Many organizations have declared themselves mainly or partly remote over the past year. In most organizations however remote means some kind of hybrid model of work in which some of the work is done remotely and some traditionally from offices. In other organizations employees decide their way of working independently and in some there are at least some regulations concerning work location or working hours.
Managing daily life in hybrid work falls on human resources
Hybrid work brings challenges especially for human resources experts as they have a completely new kind of human resource management entity to create.
Some organizations may even have switched to remote work without thinking about how daily work is actually implemented and what small and big things are involved.
In theory, of course, employees can work from anywhere, as long as they have a working internet connection and a laptop. Often the reality is a little more complicated.
The challenges of hybrid work extend to many levels
Over the last couple of years, many people have become familiar with the various pros and cons of office and remote.
From an employer’s perspective, challenges may well concern from hands-on issues such as home office ergonomics to larger concepts such as the suitability of old employee benefit and reward practices for hybrid work.
The most agile organizations have taken on the challenges right away. As new benefits, employees are now offered e.g.
- ergonomic furniture and aids for the home office. These can include electric desks, saddle chairs, special mice and keyboards, and so on.
- more comprehensive insurances. These insurances also cover accidents at home office that are not covered by occupational accident insurance.
- extensions to occupational health care, which take into account, for example, mental health services. Hybrid work may place an additional mental health burden on some employees because it is largely based on the employee’s self-direction as well as a large amount of responsibility for their own work.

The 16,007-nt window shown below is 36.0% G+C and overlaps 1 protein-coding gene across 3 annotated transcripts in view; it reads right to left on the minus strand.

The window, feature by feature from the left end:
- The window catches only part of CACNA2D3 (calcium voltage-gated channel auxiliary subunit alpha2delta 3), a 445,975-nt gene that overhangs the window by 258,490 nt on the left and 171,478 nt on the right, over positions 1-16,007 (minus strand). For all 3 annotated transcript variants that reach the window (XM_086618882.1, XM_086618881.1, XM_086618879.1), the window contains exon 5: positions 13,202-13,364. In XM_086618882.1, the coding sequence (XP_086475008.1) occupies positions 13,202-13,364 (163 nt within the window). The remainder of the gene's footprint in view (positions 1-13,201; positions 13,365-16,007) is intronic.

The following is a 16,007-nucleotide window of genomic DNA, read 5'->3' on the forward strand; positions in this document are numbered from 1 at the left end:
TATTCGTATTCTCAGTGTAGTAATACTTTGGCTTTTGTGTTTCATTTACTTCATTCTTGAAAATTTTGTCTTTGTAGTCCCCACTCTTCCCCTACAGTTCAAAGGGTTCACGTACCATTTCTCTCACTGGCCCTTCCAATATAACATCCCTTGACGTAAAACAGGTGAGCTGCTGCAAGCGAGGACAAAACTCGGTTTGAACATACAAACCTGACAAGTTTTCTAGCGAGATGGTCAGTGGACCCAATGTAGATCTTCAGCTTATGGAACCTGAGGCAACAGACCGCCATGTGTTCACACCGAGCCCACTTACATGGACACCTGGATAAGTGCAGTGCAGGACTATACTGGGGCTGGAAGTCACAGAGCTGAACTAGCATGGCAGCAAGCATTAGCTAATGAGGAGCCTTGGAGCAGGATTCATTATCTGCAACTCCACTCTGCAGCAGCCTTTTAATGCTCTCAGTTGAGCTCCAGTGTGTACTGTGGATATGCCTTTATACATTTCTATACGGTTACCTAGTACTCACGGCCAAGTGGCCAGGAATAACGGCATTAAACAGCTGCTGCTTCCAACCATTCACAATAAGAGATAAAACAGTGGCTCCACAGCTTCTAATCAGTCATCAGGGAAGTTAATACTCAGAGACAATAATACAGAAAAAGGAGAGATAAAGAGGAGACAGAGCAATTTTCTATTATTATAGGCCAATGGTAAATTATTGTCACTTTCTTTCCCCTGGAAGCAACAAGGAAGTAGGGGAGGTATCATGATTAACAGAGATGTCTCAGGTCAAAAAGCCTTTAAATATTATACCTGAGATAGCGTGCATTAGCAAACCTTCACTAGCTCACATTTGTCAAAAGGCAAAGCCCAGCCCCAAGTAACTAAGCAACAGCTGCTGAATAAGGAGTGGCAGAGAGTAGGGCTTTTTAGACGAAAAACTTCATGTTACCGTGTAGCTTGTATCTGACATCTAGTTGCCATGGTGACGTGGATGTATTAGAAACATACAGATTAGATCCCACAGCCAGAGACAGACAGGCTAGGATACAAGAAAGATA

And these are just a few examples. But what about ‘traditional’ employee benefits?
And what about those office buildings that now stand empty in many places?
Do your benefits and practices suit hybrid work
During the corona period, it has been challenging to assess the importance of traditional employee benefits such as lunch vouchers.
In Finland, especially in smaller localities, it can be difficult to take advantage of the benefits when there are only a few service providers.
On the other hand, even in larger cities, sports venues and restaurants have been subjects to a variety of restrictions.
But what does your employee really do with a benefit they aren’t able to utilize in their daily life? Do benefits cause friction instead of joy when some people benefit more than others?
If a company is going to continue hybrid work, the whole employee benefits policy should actually be redesigned with hybrid work as the new norm.
Flexibility is the new black
As we have seen over the last couple of years, it is challenging to predict future changes. Therefore, a good starting point would be a flexible policy that would suit the needs of a wide range of employees.
When it comes to the empty office buildings that too should be refigured in the setting of hybrid work.
Some staff will always continue to see the office as an important safe space, while others would not want to come there at all.
What if your plan started with the premise that the office is so inviting and cozy that every member of staff wants to come there regularly to meet each other?
In such setting there would be no need to decide how many times a week or a month it would be mandatory to show your face in the office.
Involve your staff in planning new
When planning new policies, you should give your staff an opportunity to influence. After all who are you designing these benefits for if not your staff?
Employee benefits and perks originally exist to engage and attract experts and improve well-being at work and job satisfaction. So don’t forget to involve those for whom the benefits were originally intended.
At Söderberg & Partners we specialize in employee benefits and insurance globally.
We help you build new policies for your company's everyday life and find solutions that meet your needs at a cost-effective price.
Our experts are happy to tell you more about different good practices we’ve come across around the world.